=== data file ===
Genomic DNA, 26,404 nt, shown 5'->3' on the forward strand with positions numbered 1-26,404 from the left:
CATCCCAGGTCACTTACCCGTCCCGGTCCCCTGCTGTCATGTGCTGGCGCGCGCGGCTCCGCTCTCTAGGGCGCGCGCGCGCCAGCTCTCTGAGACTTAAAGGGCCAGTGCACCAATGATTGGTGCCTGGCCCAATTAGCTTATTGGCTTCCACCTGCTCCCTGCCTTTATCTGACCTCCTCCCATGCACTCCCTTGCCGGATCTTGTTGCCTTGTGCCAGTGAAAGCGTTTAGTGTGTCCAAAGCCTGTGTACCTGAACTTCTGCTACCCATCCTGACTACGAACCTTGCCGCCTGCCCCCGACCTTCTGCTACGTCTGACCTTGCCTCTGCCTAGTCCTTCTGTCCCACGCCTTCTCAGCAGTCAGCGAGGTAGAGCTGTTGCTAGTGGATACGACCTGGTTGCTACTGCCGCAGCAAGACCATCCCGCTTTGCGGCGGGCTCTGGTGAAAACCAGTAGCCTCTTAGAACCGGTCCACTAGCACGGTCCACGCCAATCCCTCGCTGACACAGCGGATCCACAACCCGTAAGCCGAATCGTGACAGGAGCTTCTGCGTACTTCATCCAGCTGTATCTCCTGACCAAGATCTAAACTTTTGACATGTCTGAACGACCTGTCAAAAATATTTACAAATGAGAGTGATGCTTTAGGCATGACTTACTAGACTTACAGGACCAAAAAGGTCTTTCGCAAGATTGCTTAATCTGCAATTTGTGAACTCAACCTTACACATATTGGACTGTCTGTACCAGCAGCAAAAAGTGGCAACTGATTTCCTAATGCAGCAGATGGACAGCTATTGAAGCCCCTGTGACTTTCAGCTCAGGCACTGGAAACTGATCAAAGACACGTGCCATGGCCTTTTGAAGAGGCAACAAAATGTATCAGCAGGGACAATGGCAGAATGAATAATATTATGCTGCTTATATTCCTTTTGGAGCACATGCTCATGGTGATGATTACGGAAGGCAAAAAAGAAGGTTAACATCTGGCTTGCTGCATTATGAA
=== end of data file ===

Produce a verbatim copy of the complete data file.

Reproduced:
Genomic DNA, 26,404 nt, shown 5'->3' on the forward strand with positions numbered 1-26,404 from the left:
CATCCCAGGTCACTTACCCGTCCCGGTCCCCTGCTGTCATGTGCTGGCGCGCGCGGCTCCGCTCTCTAGGGCGCGCGCGCGCCAGCTCTCTGAGACTTAAAGGGCCAGTGCACCAATGATTGGTGCCTGGCCCAATTAGCTTATTGGCTTCCACCTGCTCCCTGCCTTTATCTGACCTCCTCCCATGCACTCCCTTGCCGGATCTTGTTGCCTTGTGCCAGTGAAAGCGTTTAGTGTGTCCAAAGCCTGTGTACCTGAACTTCTGCTACCCATCCTGACTACGAACCTTGCCGCCTGCCCCCGACCTTCTGCTACGTCTGACCTTGCCTCTGCCTAGTCCTTCTGTCCCACGCCTTCTCAGCAGTCAGCGAGGTAGAGCTGTTGCTAGTGGATACGACCTGGTTGCTACTGCCGCAGCAAGACCATCCCGCTTTGCGGCGGGCTCTGGTGAAAACCAGTAGCCTCTTAGAACCGGTCCACTAGCACGGTCCACGCCAATCCCTCGCTGACACAGCGGATCCACAACCCGTAAGCCGAATCGTGACAGGAGCTTCTGCGTACTTCATCCAGCTGTATCTCCTGACCAAGATCTAAACTTTTGACATGTCTGAACGACCTGTCAAAAATATTTACAAATGAGAGTGATGCTTTAGGCATGACTTACTAGACTTACAGGACCAAAAAGGTCTTTCGCAAGATTGCTTAATCTGCAATTTGTGAACTCAACCTTACACATATTGGACTGTCTGTACCAGCAGCAAAAAGTGGCAACTGATTTCCTAATGCAGCAGATGGACAGCTATTGAAGCCCCTGTGACTTTCAGCTCAGGCACTGGAAACTGATCAAAGACACGTGCCATGGCCTTTTGAAGAGGCAACAAAATGTATCAGCAGGGACAATGGCAGAATGAATAATATTATGCTGCTTATATTCCTTTTGGAGCACATGCTCATGGTGATGATTACGGAAGGCAAAAAAGAAGGTTAACATCTGGCTTGCTGCATTATGAA